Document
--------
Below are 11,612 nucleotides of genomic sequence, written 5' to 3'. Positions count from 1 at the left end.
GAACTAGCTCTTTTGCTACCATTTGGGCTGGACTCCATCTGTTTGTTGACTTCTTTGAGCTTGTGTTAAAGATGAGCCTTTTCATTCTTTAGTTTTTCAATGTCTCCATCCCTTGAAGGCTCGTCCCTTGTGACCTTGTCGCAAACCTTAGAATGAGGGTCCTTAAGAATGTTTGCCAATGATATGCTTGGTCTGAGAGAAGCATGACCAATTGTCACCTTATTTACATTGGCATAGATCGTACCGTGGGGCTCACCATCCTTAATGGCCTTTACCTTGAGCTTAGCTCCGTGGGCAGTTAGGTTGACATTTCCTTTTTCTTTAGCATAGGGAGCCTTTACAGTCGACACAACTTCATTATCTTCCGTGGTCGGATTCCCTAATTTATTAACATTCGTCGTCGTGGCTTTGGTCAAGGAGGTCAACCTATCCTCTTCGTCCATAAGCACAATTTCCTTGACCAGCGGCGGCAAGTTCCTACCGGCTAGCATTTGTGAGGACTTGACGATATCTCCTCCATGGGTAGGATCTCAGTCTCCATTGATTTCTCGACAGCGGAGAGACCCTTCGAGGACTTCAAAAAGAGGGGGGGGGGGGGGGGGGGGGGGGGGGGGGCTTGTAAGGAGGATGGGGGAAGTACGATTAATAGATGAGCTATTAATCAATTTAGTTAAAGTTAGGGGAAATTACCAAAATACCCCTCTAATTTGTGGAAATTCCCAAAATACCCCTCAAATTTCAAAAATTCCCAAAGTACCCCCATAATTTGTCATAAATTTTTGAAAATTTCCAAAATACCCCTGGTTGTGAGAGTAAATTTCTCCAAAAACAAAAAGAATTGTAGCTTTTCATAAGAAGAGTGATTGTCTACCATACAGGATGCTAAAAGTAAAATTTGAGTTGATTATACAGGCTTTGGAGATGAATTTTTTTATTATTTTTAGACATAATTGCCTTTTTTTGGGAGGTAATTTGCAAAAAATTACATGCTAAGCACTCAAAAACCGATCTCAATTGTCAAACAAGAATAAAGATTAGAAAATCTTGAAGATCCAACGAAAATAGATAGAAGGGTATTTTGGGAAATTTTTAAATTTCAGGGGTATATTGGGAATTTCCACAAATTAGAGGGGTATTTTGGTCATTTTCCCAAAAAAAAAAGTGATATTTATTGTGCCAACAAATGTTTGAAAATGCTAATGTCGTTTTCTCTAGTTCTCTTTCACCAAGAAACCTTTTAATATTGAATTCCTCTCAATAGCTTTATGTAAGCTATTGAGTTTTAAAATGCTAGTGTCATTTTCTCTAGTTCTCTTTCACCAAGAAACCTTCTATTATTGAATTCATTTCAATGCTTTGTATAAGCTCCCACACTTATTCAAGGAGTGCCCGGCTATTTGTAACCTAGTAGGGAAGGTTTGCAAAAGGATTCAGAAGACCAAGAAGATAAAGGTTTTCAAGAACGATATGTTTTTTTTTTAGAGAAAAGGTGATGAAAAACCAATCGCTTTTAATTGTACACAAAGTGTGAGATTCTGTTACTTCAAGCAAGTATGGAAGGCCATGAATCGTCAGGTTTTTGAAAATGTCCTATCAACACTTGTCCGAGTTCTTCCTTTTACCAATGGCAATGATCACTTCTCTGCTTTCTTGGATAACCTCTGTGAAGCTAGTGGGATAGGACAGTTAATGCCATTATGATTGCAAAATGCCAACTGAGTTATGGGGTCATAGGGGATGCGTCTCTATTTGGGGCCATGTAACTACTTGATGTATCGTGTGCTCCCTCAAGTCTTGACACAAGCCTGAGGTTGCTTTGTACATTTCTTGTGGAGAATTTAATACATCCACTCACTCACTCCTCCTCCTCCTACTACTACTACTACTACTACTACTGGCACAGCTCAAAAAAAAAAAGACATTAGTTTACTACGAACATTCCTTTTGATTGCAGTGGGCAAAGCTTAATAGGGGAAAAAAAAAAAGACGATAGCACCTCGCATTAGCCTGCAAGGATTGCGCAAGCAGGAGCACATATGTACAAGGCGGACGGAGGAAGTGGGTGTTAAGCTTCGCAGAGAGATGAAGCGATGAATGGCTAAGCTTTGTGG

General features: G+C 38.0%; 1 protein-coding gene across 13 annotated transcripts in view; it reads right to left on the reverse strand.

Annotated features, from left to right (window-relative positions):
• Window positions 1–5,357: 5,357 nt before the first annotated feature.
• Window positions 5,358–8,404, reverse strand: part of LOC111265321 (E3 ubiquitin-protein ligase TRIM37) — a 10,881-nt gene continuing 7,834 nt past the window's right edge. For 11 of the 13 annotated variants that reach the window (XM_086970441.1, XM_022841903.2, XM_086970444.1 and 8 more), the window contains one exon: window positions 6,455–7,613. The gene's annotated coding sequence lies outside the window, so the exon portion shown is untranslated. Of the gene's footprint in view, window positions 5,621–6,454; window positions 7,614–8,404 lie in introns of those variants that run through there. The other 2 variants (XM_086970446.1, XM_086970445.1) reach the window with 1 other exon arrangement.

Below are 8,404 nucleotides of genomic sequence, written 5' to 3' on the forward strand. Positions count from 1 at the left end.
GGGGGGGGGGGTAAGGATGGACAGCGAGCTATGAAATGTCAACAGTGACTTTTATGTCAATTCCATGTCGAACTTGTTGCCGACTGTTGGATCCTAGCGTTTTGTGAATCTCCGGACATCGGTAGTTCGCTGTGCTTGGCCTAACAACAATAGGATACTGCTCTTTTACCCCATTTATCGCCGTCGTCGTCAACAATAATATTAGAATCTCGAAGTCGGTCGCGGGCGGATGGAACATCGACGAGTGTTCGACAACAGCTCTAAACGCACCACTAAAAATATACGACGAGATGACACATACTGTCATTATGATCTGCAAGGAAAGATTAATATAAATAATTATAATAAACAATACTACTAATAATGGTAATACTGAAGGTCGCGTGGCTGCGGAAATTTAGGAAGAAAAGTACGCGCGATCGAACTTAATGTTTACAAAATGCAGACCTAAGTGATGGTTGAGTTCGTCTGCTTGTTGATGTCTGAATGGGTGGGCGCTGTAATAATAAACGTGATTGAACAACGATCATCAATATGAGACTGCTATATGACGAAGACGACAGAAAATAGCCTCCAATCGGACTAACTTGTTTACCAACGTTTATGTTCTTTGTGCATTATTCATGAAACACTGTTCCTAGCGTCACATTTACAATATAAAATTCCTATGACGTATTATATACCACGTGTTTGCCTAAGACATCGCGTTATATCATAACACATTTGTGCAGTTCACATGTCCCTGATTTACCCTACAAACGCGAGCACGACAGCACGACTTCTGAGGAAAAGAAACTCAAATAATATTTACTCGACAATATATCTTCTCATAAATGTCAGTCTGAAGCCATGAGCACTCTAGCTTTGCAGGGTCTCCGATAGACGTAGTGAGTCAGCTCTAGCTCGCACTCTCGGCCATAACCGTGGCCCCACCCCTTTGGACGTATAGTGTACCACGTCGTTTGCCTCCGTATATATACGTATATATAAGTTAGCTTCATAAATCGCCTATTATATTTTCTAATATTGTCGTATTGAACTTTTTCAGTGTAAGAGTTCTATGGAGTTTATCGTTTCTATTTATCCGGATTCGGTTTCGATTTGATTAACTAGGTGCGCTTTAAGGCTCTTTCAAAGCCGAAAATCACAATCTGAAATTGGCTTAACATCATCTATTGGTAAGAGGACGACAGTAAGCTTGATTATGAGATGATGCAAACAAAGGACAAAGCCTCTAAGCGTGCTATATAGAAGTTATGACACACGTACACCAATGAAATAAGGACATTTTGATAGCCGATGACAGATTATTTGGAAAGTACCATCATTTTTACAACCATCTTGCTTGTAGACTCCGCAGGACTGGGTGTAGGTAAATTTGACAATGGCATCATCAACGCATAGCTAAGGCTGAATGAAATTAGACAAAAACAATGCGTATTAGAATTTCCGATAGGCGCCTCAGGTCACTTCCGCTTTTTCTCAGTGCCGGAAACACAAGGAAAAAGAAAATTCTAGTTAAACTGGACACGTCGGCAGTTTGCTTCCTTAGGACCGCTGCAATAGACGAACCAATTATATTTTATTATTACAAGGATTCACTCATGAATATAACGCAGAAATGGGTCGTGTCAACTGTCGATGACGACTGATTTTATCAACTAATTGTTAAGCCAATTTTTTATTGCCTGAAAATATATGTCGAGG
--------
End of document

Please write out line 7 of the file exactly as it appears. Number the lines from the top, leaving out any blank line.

Below are 8,404 nucleotides of genomic sequence, written 5' to 3' on the forward strand. Positions count from 1 at the left end.